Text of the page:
Then there was the competition itself. She loved its simplicity; answer the most school-related questions correctly, one point per question, you win. Obviously, a game invented by Mathematicians.

She swung the van into the Interfaith Academy's parking lot. School busses and vans filled almost every available space. Most of their competitors had already arrived. Then again very few of them had to come from as far away as East Plains.

Amid excited chatter her team poised at the van's sliding door like eager soldiers ready for battle. All they needed was a bugle and an American flag.

That's right, cutie pies. You're good. Especially when Peyton's having a killer night.

Inside the combination school and church, she waved to the other coaches but stuck close to her team.

Ali, who had added a silver cobra necklace to her black gothic regalia, strode unselfconsciously through the crowded vestibule. More than a few heads turned in her direction.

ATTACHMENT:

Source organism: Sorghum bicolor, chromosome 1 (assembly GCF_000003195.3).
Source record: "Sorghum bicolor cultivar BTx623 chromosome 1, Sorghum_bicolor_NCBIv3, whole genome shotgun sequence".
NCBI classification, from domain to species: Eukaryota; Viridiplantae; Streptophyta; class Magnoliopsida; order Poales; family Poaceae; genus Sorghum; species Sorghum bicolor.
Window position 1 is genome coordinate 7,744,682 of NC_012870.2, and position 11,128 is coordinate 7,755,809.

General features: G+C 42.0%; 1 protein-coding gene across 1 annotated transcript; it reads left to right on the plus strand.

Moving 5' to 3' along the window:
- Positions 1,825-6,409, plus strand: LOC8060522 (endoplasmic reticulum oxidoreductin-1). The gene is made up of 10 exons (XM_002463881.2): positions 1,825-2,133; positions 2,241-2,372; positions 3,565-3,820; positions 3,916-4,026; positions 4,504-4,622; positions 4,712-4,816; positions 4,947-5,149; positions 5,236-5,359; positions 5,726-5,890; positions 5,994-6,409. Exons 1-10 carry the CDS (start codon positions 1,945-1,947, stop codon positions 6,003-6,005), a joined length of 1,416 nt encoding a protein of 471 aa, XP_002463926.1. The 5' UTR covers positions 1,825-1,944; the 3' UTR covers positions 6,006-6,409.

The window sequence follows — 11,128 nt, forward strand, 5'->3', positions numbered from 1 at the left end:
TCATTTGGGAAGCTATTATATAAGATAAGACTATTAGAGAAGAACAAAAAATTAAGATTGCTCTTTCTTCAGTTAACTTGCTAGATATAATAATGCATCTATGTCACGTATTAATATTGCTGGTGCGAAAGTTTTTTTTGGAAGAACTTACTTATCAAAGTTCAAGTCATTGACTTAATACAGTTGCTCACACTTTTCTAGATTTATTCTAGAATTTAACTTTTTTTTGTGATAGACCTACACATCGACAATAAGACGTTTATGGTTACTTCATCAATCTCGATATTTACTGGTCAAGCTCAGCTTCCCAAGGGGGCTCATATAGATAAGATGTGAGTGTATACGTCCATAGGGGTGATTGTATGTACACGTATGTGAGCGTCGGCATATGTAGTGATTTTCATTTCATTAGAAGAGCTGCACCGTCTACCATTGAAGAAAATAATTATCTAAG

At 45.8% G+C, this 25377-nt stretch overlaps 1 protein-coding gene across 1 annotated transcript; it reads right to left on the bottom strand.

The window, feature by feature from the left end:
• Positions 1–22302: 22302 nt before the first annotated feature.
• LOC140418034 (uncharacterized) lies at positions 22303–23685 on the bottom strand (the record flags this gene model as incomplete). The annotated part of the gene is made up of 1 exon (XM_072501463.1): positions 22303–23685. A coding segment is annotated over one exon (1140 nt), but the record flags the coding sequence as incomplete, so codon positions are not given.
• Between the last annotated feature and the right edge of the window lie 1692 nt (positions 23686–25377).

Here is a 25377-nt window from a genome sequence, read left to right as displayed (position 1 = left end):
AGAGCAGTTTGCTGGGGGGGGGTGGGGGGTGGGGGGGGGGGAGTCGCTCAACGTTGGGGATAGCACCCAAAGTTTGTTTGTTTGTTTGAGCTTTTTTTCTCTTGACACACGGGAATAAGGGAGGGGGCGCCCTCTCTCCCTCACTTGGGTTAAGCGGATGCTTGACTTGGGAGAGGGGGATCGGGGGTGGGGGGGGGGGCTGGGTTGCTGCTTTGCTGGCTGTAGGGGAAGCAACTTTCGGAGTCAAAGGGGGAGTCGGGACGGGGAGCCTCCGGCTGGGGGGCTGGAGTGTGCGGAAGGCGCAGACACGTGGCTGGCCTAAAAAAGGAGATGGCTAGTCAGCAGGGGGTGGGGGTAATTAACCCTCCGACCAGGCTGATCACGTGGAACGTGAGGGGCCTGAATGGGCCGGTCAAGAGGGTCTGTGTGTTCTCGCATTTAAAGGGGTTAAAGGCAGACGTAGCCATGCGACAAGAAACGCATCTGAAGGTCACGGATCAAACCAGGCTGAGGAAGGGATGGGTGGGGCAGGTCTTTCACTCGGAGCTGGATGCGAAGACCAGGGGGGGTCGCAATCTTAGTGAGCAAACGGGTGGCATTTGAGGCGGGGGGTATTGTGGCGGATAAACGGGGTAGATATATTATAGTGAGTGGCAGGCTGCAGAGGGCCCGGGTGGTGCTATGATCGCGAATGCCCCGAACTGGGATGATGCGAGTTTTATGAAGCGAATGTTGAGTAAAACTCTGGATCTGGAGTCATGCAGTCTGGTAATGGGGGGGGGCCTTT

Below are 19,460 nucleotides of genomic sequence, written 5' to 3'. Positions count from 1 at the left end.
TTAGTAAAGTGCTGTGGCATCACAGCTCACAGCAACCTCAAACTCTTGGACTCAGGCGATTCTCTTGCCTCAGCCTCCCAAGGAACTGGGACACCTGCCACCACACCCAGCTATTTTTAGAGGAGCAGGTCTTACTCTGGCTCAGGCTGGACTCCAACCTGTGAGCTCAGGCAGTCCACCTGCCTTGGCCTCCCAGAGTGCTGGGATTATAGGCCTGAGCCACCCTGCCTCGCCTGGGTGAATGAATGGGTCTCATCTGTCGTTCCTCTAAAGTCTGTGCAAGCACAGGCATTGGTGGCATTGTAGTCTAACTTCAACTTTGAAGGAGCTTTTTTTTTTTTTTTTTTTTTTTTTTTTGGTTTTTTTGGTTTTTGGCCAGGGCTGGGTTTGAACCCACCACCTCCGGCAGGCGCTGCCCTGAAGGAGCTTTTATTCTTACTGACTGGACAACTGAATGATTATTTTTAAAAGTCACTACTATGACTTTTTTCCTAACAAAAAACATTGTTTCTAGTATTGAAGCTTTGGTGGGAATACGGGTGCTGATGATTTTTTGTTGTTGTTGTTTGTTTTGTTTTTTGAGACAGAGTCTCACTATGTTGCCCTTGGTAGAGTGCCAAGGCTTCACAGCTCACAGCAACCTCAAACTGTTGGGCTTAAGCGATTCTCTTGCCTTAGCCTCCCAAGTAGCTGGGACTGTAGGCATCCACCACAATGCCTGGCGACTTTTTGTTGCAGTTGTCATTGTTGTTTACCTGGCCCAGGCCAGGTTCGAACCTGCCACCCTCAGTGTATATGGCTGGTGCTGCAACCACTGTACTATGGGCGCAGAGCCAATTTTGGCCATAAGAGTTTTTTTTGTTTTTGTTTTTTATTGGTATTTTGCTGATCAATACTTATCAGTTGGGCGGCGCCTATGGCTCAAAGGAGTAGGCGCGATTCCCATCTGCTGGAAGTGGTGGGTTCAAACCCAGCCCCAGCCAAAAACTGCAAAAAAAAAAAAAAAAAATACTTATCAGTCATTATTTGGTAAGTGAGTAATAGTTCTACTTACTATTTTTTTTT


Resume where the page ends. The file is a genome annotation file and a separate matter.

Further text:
When the team reached the tally boards, Bonnie tapped the one titled "East Plains." "Why have we been in first place all season?"

Edmund cocked his spiky blond head. "Our exceptional good looks?"

Ali shoved him. "If that was right, then looking at you I'd say we should be in last place."

He feigned a hurt expression. "You know you love me. Don't hide your feelings behind this pointless hostile façade."

"In your dreams, Samurai."


Excerpted from The Witch of Agnesi by Robert Spiller Copyright © 2006 by Robert Spiller. Excerpted by permission.
All rights reserved. No part of this excerpt may be reproduced or reprinted without permission in writing from the publisher.
Excerpts are provided by Dial-A-Book Inc. solely for the personal use of visitors to this web site.

Meet the Author

Robert Spiller is a mathematician and writer. He lives in Colorado Springs.

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Witch of Agnesi 3.8 out of 5 based on 0 ratings. 31 reviews.